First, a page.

Variations in snow depth in the Colorado Rocky Mountain
Jacobs, Jennifer Ellen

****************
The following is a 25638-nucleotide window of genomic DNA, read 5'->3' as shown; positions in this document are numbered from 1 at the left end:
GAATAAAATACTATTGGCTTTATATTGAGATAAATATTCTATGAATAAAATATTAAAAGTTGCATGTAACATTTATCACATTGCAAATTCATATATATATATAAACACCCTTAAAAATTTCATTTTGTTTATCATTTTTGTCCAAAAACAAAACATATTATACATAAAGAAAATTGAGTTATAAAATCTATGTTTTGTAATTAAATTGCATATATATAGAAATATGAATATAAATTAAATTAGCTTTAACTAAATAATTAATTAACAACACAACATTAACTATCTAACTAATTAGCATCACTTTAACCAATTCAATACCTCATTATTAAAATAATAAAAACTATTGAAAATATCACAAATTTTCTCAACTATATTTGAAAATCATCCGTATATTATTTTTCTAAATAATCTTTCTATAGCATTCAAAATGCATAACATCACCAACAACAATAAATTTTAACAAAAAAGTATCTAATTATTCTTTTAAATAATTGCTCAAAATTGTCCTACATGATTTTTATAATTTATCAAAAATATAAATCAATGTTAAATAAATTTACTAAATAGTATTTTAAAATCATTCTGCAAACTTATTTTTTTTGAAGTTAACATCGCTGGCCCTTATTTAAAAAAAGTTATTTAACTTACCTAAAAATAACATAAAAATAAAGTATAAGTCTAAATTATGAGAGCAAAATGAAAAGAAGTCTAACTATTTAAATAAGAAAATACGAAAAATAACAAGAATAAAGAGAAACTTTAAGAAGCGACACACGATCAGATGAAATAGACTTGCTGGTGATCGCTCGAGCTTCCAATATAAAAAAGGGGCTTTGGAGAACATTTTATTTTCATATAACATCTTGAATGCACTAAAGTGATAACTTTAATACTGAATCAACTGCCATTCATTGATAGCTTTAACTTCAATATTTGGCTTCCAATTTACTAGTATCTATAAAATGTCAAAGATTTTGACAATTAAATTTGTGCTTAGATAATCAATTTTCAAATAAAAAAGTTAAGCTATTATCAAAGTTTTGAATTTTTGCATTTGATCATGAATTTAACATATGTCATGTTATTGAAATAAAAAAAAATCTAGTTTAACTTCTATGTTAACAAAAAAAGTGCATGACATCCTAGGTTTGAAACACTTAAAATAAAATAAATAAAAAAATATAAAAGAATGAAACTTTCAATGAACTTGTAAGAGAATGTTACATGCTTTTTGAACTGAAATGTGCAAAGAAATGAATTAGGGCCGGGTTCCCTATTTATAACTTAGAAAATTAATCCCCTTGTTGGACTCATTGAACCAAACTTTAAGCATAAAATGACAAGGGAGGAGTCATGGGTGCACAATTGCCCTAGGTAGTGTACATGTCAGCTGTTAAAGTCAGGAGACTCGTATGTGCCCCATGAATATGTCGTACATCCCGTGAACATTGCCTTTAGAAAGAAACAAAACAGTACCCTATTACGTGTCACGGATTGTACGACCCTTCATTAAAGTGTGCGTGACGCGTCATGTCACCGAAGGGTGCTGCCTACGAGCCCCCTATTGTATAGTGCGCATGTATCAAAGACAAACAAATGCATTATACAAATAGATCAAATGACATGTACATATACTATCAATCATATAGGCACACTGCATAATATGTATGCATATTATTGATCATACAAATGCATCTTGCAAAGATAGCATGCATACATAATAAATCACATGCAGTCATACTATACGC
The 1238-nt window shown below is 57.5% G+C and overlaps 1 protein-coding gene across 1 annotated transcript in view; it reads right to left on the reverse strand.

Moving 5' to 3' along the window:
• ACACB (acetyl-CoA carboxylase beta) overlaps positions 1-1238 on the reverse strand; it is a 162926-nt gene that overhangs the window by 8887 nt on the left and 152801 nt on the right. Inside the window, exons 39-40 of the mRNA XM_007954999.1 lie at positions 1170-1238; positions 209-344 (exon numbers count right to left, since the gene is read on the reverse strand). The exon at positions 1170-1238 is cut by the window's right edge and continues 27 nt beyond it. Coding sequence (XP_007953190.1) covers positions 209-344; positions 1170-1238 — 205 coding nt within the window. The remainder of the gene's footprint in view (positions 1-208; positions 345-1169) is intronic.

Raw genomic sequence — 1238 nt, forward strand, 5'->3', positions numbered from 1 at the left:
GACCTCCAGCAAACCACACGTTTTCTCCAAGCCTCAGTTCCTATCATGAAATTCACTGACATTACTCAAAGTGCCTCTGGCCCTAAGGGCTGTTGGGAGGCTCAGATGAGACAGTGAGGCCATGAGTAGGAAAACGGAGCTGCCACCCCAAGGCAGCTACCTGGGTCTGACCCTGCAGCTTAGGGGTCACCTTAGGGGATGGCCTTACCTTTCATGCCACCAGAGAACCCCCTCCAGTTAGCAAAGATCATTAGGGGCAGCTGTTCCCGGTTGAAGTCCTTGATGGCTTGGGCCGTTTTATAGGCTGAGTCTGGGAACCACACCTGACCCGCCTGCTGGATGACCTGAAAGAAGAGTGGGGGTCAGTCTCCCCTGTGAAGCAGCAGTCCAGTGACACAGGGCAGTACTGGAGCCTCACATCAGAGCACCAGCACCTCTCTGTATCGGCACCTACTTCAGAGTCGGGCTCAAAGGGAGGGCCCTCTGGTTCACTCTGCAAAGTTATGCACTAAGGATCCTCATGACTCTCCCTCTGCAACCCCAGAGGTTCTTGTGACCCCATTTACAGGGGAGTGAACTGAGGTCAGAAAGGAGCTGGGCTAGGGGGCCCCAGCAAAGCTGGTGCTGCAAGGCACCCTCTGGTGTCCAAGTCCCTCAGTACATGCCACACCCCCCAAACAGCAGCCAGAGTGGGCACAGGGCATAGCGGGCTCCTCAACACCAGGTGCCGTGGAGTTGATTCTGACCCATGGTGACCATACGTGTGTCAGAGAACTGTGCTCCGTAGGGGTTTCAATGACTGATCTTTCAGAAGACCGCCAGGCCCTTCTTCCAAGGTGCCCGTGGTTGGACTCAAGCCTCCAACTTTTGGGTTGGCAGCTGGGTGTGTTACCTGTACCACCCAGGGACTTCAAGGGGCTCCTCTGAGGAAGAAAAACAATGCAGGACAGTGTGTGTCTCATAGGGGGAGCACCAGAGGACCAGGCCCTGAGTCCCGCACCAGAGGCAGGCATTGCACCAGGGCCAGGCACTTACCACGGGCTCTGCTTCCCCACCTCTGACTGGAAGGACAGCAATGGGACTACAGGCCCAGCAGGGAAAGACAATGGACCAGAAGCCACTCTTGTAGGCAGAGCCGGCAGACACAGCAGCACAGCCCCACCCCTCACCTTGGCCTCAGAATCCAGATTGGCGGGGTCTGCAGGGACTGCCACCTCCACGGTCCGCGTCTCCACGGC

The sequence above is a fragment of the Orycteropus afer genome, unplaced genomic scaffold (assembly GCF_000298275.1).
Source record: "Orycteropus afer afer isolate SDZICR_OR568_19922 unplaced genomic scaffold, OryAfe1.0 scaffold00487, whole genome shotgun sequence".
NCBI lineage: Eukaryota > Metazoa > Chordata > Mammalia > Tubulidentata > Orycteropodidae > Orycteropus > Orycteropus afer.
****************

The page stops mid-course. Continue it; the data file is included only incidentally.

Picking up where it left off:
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This study examines snow depth trends by elevation in the Southern Rocky Mountains of Colorado. Using cooperative data, trends for accumulated seasonal snow depth, snowfall, snow days, and melting degree days were computed. The relationship of snow depth and meteorological variables versus elevation is assessed. When only the negative trends were plotted by elevation, both snow depth and snowfall have statistically significant relationships (p”5%). However, there is a distinct geographic pattern with negative trends in snow depth to the west of the Continental Divide and positive trends to the east. Regression analysis identifies snowfall as the primary influence on the snow depth trends. The spatial variability of trends in snowfall and snow depth may be explained by Pacific climate variability since correlations with the NPI and the PDO show strong spatial coherence. Melting degree day trends show broad warming across the region, consistent with anthropogenic greenhouse warming.